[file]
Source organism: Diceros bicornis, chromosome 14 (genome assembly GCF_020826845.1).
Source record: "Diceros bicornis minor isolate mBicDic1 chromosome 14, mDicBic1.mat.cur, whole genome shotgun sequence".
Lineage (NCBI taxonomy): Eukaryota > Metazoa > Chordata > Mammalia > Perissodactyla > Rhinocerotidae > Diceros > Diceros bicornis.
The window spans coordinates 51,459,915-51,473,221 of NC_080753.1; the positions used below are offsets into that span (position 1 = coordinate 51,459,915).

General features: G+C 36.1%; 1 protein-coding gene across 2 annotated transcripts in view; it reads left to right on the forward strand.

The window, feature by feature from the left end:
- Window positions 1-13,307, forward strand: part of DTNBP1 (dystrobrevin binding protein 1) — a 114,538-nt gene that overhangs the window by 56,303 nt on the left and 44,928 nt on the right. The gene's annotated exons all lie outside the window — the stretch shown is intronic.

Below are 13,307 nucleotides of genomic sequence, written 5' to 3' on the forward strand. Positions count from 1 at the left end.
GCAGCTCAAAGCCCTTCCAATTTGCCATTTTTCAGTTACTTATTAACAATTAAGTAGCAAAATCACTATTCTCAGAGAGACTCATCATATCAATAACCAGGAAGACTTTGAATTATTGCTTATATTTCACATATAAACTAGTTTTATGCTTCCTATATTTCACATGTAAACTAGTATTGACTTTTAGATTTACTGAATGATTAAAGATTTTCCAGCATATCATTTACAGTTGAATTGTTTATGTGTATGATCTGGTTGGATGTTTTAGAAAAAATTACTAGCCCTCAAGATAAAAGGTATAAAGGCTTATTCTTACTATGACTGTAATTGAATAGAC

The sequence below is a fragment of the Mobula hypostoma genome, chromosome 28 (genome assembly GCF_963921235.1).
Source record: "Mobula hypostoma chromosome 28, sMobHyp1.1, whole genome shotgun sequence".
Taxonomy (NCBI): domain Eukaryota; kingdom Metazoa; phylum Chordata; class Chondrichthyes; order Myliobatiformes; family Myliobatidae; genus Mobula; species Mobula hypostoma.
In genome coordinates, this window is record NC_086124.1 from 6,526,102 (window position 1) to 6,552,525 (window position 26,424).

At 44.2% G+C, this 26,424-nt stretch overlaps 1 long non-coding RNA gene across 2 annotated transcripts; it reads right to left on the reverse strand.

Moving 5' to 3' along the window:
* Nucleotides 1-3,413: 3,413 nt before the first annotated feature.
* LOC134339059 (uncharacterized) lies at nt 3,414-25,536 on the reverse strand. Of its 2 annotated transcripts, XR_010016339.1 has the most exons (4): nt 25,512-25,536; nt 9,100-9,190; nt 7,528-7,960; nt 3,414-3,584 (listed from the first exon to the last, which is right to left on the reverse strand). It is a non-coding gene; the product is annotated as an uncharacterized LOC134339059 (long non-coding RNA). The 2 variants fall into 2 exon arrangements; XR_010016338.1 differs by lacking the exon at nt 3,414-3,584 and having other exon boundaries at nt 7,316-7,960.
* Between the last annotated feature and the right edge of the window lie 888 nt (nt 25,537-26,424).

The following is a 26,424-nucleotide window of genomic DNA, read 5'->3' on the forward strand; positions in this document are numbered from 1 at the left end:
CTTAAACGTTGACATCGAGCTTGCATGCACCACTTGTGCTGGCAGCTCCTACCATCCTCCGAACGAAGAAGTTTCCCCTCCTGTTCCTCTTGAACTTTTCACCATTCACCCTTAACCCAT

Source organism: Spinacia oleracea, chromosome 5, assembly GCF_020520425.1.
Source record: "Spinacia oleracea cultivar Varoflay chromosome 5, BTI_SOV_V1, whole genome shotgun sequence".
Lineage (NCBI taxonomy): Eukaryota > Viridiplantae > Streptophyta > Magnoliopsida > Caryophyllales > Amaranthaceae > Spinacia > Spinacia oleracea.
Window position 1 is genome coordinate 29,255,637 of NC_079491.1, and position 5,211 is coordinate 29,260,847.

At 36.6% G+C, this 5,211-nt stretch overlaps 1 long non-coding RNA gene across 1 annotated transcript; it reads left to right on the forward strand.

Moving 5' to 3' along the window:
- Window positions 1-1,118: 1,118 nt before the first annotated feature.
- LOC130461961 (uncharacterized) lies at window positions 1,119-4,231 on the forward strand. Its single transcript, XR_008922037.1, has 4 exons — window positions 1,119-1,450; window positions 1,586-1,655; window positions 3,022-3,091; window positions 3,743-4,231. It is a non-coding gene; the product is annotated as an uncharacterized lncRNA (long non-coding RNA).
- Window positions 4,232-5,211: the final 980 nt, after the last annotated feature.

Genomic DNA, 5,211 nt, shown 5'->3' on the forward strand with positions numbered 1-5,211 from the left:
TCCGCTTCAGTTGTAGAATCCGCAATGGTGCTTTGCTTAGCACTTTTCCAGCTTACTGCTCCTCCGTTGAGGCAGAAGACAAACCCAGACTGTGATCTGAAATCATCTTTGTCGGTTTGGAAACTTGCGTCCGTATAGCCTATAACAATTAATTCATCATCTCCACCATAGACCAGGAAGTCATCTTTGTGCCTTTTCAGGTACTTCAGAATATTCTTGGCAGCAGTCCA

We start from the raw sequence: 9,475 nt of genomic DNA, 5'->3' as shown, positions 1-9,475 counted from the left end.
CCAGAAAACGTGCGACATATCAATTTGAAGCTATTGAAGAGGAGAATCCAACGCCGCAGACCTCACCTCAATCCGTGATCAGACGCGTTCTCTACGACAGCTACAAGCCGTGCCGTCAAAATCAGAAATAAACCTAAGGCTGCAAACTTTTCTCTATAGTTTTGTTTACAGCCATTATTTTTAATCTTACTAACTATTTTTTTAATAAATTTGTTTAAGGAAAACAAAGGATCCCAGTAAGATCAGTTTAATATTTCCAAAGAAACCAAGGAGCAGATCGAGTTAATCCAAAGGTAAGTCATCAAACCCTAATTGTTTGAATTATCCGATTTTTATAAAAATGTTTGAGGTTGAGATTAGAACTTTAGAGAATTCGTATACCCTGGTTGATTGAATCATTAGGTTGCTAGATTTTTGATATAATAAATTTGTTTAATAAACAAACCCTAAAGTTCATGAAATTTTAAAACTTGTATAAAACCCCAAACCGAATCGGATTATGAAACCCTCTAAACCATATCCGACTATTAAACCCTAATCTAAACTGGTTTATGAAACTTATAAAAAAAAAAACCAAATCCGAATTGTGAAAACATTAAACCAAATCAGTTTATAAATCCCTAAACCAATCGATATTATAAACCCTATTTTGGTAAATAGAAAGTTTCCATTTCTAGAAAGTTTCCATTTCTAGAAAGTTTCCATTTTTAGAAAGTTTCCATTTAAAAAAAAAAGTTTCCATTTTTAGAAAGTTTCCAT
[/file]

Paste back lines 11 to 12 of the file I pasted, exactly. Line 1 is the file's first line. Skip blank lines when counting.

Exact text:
Source record: "Mobula hypostoma chromosome 28, sMobHyp1.1, whole genome shotgun sequence".
Taxonomy (NCBI): domain Eukaryota; kingdom Metazoa; phylum Chordata; class Chondrichthyes; order Myliobatiformes; family Myliobatidae; genus Mobula; species Mobula hypostoma.